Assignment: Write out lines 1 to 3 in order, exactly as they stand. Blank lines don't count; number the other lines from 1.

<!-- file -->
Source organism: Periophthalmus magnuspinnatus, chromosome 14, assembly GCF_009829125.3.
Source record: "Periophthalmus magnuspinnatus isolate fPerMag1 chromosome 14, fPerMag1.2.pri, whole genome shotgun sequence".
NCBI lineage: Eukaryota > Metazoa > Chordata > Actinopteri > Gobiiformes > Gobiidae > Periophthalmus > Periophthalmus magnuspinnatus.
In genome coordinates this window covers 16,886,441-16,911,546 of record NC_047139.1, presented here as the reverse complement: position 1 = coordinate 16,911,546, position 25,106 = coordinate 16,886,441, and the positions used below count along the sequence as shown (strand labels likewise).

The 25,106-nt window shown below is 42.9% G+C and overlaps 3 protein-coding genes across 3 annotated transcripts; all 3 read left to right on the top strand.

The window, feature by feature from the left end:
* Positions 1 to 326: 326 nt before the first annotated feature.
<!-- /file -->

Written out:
Source organism: Periophthalmus magnuspinnatus, chromosome 14, assembly GCF_009829125.3.
Source record: "Periophthalmus magnuspinnatus isolate fPerMag1 chromosome 14, fPerMag1.2.pri, whole genome shotgun sequence".
NCBI lineage: Eukaryota > Metazoa > Chordata > Actinopteri > Gobiiformes > Gobiidae > Periophthalmus > Periophthalmus magnuspinnatus.